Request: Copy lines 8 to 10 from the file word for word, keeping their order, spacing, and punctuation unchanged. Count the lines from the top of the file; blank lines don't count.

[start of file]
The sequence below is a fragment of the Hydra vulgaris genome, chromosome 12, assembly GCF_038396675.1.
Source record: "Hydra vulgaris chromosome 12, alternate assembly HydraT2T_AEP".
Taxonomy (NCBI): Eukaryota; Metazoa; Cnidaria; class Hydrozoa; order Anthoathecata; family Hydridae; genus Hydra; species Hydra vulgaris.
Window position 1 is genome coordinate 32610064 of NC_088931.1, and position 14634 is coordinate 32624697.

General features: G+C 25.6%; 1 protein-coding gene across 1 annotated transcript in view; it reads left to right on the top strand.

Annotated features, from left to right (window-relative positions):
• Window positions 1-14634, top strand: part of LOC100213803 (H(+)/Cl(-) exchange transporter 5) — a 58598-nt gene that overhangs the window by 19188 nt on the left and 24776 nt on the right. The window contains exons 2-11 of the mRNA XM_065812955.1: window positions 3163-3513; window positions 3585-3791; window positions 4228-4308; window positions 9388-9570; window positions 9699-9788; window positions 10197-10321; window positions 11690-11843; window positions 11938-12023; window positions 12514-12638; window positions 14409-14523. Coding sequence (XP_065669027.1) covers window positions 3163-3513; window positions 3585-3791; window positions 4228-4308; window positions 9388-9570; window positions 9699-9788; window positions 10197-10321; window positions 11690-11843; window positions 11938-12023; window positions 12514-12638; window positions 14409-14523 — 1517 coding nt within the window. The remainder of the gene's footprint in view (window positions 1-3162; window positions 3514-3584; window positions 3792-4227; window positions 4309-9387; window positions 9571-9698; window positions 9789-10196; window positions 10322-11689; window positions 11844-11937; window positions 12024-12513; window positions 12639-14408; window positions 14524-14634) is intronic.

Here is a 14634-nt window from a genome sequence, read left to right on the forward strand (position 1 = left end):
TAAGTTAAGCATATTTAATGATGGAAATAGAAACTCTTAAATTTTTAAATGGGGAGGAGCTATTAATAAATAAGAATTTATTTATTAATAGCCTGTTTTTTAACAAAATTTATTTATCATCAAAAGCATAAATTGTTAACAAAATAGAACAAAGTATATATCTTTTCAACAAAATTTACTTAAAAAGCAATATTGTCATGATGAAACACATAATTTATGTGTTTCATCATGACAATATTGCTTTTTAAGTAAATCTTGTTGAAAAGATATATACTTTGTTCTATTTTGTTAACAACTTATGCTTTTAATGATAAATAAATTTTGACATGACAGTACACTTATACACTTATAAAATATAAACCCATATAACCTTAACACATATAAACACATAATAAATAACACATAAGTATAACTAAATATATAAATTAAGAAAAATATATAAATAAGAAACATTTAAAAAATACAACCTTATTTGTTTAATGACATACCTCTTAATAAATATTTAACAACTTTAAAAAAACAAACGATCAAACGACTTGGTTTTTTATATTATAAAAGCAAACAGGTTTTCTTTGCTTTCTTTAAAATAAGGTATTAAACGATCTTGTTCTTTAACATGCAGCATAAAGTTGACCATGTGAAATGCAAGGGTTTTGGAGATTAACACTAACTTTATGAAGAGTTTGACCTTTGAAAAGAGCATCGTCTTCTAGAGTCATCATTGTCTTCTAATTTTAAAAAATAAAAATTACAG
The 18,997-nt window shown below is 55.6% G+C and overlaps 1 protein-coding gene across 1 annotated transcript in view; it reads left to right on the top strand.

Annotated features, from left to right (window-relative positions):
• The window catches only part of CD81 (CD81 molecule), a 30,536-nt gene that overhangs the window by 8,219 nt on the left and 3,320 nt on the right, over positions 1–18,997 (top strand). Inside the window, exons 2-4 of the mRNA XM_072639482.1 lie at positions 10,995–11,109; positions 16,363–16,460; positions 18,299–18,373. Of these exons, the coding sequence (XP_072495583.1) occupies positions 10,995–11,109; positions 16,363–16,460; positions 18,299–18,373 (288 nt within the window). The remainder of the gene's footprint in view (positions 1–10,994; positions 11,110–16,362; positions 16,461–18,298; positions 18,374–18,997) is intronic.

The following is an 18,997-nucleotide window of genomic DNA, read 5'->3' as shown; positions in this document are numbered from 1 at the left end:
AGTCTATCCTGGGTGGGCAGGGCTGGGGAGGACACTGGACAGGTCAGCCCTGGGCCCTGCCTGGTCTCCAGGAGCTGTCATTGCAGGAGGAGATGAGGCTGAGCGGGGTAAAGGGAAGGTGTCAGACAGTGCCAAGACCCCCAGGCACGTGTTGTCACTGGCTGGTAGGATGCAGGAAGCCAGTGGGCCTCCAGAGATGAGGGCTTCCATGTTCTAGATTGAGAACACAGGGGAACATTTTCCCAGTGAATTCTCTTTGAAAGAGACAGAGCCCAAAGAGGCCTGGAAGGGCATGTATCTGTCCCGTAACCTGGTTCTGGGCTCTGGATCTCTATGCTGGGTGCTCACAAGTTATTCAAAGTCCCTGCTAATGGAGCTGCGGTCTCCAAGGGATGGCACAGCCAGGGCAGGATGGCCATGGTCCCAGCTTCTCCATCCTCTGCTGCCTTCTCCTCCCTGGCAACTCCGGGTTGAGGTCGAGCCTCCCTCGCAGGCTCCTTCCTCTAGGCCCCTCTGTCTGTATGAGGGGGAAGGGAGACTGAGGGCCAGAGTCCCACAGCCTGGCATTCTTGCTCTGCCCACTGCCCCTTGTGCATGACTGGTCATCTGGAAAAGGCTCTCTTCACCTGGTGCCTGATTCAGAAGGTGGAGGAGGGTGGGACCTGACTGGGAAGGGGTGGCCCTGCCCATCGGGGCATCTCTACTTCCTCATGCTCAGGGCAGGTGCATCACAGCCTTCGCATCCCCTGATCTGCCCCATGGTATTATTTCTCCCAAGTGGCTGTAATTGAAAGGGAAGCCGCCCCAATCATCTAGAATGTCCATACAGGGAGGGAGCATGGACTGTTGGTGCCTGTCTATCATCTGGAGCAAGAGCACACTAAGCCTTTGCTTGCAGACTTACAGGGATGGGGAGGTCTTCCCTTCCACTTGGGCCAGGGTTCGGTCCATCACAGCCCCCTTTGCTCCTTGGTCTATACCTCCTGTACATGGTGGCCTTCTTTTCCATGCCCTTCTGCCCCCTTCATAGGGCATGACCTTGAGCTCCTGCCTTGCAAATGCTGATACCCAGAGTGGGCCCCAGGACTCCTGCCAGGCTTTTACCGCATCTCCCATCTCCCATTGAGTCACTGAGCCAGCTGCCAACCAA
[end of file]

Here is a 14634-nt window from a genome sequence, read left to right on the forward strand (position 1 = left end):
TAAGTTAAGCATATTTAATGATGGAAATAGAAACTCTTAAATTTTTAAATGGGGAGGAGCTATTAATAAATAAGAATTTATTTATTAATAGCCTGTTTTTTAACAAAATTTATTTATCATCAAAAGCATAAATTGTTAACAAAATAGAACAAAGTATATATCTTTTCAACAAAATTTACTTAAAAAGCAATATTGTCATGATGAAACACATAATTTATGTGTTTCATCATGACAATATTGCTTTTTAAGTAAATCTTGTTGAAAAGATATATACTTTGTTCTATTTTGTTAACAACTTATGCTTTTAATGATAAATAAATTTTGACATGACAGTACACTTATACACTTATAAAATATAAACCCATATAACCTTAACACATATAAACACATAATAAATAACACATAAGTATAACTAAATATATAAATTAAGAAAAATATATAAATAAGAAACATTTAAAAAATACAACCTTATTTGTTTAATGACATACCTCTTAATAAATATTTAACAACTTTAAAAAAACAAACGATCAAACGACTTGGTTTTTTATATTATAAAAGCAAACAGGTTTTCTTTGCTTTCTTTAAAATAAGGTATTAAACGATCTTGTTCTTTAACATGCAGCATAAAGTTGACCATGTGAAATGCAAGGGTTTTGGAGATTAACACTAACTTTATGAAGAGTTTGACCTTTGAAAAGAGCATCGTCTTCTAGAGTCATCATTGTCTTCTAATTTTAAAAAATAAAAATTACAG
The 18,997-nt window shown below is 55.6% G+C and overlaps 1 protein-coding gene across 1 annotated transcript in view; it reads left to right on the top strand.